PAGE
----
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Natural ventilation is a method of bringing fresh air into an indoor space without the use of mechanical systems, such as air conditioning or fans. This can be achieved through the use of passive design techniques, such as the strategic placement of windows, doors, vents, and other openings that can facilitate the movement of air through the building.

The rate of ventilation by natural means through windows or other openings depends on,

a) direction and velocity of wind outside and sizes and disposition of openings (wind action); and

b) convection effects arising from temperature of vapour pressure difference (or both) between inside and outside the room and the difference of height between the outlet and inlet openings (stack effect).


1) What is natural ventilation

  • Natural ventilation is the process of supplying and removing air through a space by natural means it can be achieved with open able windows or vents.
  • Natural ventilation and air movement can be simply achevied by ‘structural controls’ as it does not depends on any form of external energy supply or mechanical installation.

2) Why natural ventilation

There are several benefits of natural ventilation. First and foremost, it is an energy-efficient way of cooling a building, as it does not rely on electricity to operate.

Natural ventilation can also improve indoor air quality by removing stale air and pollutants from the building. Additionally, it can create a more comfortable indoor environment by reducing humidity and the temperature.

  • The purpose of providing natural ventilation is to achieve maximum human comfort in indoor by utilizing maximum natural energy and resources.

3) Stack effect

  • Stack effect depends on thermal forces and difference in temperature.

Reason of stack effect

  • pressure difference between the outside air and the air inside the building caused by difference in temperature

Stack ventilation sections


4) Wind tower

  • Air enters in wind tower through openings-cooled down-becomes heavier and sinks down ( presence of air movement)
  • After whole day air exchange –tower becomes warm in the evening.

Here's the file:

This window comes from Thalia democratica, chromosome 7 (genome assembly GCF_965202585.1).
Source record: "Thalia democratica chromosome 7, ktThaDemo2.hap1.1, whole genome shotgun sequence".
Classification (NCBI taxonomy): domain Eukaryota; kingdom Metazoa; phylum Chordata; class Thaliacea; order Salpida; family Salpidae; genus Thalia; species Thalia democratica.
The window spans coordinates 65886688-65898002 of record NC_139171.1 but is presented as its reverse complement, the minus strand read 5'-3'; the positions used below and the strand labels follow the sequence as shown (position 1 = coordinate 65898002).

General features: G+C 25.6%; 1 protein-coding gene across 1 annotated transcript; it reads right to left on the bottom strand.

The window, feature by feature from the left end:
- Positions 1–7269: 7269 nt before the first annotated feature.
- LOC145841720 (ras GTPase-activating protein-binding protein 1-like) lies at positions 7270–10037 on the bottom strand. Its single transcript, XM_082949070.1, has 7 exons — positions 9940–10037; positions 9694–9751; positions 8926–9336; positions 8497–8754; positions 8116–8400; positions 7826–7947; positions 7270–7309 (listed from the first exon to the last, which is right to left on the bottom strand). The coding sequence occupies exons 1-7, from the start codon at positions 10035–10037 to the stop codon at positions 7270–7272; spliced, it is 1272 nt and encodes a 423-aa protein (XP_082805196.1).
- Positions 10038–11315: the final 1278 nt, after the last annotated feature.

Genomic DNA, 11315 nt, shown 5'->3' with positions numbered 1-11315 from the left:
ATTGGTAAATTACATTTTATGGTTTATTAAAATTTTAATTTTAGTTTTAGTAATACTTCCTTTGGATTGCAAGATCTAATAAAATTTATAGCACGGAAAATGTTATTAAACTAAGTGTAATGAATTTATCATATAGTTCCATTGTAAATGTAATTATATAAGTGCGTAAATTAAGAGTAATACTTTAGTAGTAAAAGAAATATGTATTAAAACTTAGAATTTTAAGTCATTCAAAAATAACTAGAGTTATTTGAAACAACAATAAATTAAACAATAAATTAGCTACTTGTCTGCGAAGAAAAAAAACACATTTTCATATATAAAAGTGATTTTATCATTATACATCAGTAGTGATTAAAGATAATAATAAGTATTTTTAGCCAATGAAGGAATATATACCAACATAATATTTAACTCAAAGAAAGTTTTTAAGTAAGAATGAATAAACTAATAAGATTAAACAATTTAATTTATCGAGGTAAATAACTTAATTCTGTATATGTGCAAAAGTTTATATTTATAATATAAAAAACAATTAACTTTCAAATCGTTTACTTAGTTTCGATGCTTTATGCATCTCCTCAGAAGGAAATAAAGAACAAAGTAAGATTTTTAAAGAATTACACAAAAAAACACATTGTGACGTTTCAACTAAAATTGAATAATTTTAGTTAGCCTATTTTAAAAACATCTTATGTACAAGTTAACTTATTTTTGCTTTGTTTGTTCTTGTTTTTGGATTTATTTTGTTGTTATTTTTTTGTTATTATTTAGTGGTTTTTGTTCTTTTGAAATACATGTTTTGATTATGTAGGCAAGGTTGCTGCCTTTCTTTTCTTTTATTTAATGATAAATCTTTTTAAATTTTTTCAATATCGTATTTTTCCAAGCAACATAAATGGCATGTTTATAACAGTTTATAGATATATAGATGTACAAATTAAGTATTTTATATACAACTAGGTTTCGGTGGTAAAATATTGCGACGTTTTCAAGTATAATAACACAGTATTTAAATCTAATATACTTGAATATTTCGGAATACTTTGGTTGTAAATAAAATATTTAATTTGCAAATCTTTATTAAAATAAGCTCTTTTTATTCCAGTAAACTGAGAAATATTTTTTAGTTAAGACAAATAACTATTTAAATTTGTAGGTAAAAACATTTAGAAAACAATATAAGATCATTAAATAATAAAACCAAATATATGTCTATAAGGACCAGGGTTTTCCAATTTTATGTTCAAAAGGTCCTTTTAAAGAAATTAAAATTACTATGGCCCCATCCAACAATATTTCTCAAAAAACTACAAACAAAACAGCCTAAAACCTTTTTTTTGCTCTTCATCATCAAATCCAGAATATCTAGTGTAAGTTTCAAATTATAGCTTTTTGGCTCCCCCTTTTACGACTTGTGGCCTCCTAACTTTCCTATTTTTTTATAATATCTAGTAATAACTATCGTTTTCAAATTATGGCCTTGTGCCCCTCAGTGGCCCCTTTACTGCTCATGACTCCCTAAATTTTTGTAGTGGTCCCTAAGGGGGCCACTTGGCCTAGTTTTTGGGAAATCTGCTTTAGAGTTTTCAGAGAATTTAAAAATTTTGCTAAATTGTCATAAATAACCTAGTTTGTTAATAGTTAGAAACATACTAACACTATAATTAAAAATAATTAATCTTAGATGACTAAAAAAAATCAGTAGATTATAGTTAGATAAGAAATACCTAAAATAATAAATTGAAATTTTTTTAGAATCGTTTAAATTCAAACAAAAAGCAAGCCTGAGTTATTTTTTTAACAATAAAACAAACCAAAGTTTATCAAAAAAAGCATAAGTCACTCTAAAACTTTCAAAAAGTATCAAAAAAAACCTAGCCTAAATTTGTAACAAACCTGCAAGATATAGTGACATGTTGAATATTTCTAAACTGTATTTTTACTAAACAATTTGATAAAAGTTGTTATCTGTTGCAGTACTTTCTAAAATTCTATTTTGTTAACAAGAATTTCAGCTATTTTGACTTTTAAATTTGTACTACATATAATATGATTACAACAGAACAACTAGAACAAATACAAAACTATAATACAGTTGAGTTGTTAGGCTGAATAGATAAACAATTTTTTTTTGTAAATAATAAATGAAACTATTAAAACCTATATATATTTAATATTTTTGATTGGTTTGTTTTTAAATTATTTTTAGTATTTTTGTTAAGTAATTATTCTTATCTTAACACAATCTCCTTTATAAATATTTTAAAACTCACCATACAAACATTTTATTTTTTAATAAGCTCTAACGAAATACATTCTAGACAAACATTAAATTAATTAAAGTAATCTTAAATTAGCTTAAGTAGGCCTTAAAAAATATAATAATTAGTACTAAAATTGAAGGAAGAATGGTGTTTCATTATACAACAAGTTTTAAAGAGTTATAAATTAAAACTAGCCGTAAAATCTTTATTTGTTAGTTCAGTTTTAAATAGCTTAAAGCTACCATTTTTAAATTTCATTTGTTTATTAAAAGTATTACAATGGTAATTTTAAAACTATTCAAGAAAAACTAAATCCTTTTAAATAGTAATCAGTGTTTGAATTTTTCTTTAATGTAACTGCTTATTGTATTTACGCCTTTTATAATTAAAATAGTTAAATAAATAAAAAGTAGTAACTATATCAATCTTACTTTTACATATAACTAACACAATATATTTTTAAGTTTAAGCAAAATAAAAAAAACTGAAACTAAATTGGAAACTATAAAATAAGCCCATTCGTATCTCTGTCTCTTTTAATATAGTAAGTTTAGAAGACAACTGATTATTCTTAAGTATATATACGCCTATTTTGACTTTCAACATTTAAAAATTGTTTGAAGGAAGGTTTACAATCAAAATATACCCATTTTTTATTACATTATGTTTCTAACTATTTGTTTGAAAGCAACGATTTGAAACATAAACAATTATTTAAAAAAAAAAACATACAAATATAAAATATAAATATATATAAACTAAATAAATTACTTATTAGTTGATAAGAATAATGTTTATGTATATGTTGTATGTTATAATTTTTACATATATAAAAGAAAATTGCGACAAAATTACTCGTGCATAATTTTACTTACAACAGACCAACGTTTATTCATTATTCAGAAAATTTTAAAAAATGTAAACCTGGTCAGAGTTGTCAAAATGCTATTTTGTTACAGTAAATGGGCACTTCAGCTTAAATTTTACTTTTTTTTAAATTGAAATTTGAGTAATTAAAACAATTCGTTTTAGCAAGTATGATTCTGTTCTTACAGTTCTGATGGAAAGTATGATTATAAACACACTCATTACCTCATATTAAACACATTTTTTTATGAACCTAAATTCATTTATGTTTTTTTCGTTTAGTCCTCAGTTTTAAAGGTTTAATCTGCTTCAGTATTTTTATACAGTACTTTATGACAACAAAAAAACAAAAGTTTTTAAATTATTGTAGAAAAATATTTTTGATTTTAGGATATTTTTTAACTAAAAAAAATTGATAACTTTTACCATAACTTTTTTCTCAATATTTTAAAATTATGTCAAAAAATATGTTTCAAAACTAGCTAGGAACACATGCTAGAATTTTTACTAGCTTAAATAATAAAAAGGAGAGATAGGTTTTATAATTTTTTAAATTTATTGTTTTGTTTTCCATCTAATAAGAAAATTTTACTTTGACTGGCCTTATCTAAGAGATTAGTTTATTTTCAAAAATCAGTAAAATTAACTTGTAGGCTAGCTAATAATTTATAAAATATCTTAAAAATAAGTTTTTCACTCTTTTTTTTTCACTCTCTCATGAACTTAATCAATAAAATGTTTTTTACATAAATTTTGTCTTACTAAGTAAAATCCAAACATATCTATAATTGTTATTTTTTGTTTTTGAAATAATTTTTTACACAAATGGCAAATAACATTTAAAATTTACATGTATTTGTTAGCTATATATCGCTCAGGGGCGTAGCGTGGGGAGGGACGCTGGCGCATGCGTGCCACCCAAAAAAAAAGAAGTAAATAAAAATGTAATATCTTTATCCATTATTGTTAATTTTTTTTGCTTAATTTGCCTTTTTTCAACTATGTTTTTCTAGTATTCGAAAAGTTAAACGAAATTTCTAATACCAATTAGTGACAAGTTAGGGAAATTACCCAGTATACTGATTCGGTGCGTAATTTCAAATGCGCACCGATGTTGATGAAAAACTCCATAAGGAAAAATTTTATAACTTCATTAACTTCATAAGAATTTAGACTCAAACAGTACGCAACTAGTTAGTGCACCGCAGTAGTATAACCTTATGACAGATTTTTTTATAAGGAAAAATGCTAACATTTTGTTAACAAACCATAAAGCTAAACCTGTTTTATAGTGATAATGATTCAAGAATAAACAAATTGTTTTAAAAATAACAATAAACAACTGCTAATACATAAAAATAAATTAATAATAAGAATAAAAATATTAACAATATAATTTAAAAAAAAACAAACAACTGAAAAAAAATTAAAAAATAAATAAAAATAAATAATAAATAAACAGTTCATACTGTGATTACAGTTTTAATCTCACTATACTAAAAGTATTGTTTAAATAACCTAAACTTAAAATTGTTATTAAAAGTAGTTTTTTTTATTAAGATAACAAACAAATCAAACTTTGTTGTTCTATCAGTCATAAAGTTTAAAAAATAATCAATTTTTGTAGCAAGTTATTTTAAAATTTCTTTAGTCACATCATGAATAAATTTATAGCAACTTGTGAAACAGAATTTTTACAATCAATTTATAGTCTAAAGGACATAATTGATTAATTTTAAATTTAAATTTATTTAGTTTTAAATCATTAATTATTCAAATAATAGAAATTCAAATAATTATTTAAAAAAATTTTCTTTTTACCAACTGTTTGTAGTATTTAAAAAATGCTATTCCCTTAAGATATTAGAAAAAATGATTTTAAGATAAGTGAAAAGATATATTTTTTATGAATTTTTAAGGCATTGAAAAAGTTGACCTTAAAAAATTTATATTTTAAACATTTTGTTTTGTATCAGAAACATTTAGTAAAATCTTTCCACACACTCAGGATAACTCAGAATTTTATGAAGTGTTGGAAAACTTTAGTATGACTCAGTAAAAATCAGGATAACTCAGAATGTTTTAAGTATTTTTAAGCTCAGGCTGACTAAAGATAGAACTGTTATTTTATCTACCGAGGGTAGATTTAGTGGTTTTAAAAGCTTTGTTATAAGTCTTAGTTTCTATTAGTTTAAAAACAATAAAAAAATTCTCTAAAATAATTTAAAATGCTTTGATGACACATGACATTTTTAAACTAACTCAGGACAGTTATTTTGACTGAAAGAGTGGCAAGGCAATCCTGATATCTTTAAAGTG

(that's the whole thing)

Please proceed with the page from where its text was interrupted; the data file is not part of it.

• Tower walls absorbs heat during daytime and relases at night warming cool night air at night.

Different types of wind towers


5) Courtyard effect

  • Due to incident solar radiation in a courtyard, air gets warmer and rises , cool air from ground level flows through the lower openings.

Courtyards in modern buildings


6) Important points

  • Ventilation of Non-Industrial Buildings Ventilation in non-industrial buildings due to stack effect, unless there is a significant internal load, could be neglected, except in cold regions, and wind action may be assumed to be predominant.
  • In hot dry regions, the main problem in summer is to provide protection from sun.s heat so as to keep the indoor temperature lower than those outside under the sun. For this purpose windows and other openings are generally kept closed during day time and only minimum ventilation is provided for the control of odours or for removal of products of combustion.
  • In warm humid regions, the problem in the design of non-industrial buildings is to provide free passage of air to keep the indoor temperature as near to those outside in the shade as possible, and for this purpose the buildings are oriented to face the direction of prevailing winds and windows and other openings are kept open on both windward and leeward sides.
  • In winter months in cold regions, the windows and other openings are generally kept shut, particularly during night; and ventilation necessary for the control of odours and for the removal of products of combustion can be achieved either by stack action or by some infiltration of outside air due to wind action.
  • Ventilation of Industrial Buildings In  providing  natural  ventilation  of  all  industrial buildings having significant internal heat loads due to manufacturing process, proper consideration should be given to the size and distribution of windows and other inlet openings in relation to outlet openings so as to give, with due regard to orientation, prevailing winds, size  and  configuration  of  the  building  and manufacturing processes carried on, maximum possible control of thermal environment.
  • In the case of industrial buildings wider than 30 m, the ventilation through windows may be augmented by roof ventilation.

However, it is important to note that natural ventilation may not be suitable for all types of buildings or climates. In some cases, mechanical ventilation may be necessary to ensure adequate indoor air quality and thermal comfort.

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